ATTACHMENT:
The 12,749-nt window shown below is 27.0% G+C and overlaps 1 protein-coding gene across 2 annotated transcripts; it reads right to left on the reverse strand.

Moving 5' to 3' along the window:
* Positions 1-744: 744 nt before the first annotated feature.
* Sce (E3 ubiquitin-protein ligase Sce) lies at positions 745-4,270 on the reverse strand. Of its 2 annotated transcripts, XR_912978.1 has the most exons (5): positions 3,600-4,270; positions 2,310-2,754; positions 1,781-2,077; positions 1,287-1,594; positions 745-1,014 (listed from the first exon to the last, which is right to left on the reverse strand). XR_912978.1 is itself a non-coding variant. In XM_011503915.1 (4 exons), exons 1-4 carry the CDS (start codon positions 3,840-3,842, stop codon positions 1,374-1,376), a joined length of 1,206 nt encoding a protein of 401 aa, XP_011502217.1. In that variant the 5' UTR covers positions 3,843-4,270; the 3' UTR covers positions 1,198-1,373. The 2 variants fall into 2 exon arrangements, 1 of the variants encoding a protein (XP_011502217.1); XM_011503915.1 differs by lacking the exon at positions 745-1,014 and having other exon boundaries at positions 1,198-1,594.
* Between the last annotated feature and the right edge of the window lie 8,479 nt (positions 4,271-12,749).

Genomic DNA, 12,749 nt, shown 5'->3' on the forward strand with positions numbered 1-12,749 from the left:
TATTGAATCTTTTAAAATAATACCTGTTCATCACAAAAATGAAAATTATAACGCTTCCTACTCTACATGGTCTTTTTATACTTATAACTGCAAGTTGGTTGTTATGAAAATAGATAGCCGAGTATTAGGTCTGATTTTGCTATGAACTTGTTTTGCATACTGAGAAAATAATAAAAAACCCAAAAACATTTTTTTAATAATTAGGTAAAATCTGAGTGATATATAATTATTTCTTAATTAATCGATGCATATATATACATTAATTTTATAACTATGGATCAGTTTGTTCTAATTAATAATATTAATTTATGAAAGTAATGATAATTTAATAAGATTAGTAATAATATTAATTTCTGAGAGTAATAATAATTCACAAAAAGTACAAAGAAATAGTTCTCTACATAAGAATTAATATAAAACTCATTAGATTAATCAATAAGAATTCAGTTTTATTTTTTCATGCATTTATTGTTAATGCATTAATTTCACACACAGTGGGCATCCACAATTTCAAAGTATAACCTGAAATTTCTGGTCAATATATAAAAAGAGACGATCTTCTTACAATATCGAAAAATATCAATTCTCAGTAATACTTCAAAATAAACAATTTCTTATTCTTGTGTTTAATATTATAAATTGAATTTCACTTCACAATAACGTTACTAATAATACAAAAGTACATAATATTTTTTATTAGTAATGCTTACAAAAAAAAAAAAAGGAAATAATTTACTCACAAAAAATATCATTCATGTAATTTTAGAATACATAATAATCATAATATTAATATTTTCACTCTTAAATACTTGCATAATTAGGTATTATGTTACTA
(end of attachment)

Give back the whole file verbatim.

The 12,749-nt window shown below is 27.0% G+C and overlaps 1 protein-coding gene across 2 annotated transcripts; it reads right to left on the reverse strand.

Moving 5' to 3' along the window:
* Positions 1-744: 744 nt before the first annotated feature.
* Sce (E3 ubiquitin-protein ligase Sce) lies at positions 745-4,270 on the reverse strand. Of its 2 annotated transcripts, XR_912978.1 has the most exons (5): positions 3,600-4,270; positions 2,310-2,754; positions 1,781-2,077; positions 1,287-1,594; positions 745-1,014 (listed from the first exon to the last, which is right to left on the reverse strand). XR_912978.1 is itself a non-coding variant. In XM_011503915.1 (4 exons), exons 1-4 carry the CDS (start codon positions 3,840-3,842, stop codon positions 1,374-1,376), a joined length of 1,206 nt encoding a protein of 401 aa, XP_011502217.1. In that variant the 5' UTR covers positions 3,843-4,270; the 3' UTR covers positions 1,198-1,373. The 2 variants fall into 2 exon arrangements, 1 of the variants encoding a protein (XP_011502217.1); XM_011503915.1 differs by lacking the exon at positions 745-1,014 and having other exon boundaries at positions 1,198-1,594.
* Between the last annotated feature and the right edge of the window lie 8,479 nt (positions 4,271-12,749).

Genomic DNA, 12,749 nt, shown 5'->3' on the forward strand with positions numbered 1-12,749 from the left:
TATTGAATCTTTTAAAATAATACCTGTTCATCACAAAAATGAAAATTATAACGCTTCCTACTCTACATGGTCTTTTTATACTTATAACTGCAAGTTGGTTGTTATGAAAATAGATAGCCGAGTATTAGGTCTGATTTTGCTATGAACTTGTTTTGCATACTGAGAAAATAATAAAAAACCCAAAAACATTTTTTTAATAATTAGGTAAAATCTGAGTGATATATAATTATTTCTTAATTAATCGATGCATATATATACATTAATTTTATAACTATGGATCAGTTTGTTCTAATTAATAATATTAATTTATGAAAGTAATGATAATTTAATAAGATTAGTAATAATATTAATTTCTGAGAGTAATAATAATTCACAAAAAGTACAAAGAAATAGTTCTCTACATAAGAATTAATATAAAACTCATTAGATTAATCAATAAGAATTCAGTTTTATTTTTTCATGCATTTATTGTTAATGCATTAATTTCACACACAGTGGGCATCCACAATTTCAAAGTATAACCTGAAATTTCTGGTCAATATATAAAAAGAGACGATCTTCTTACAATATCGAAAAATATCAATTCTCAGTAATACTTCAAAATAAACAATTTCTTATTCTTGTGTTTAATATTATAAATTGAATTTCACTTCACAATAACGTTACTAATAATACAAAAGTACATAATATTTTTTATTAGTAATGCTTACAAAAAAAAAAAAAGGAAATAATTTACTCACAAAAAATATCATTCATGTAATTTTAGAATACATAATAATCATAATATTAATATTTTCACTCTTAAATACTTGCATAATTAGGTATTATGTTACTA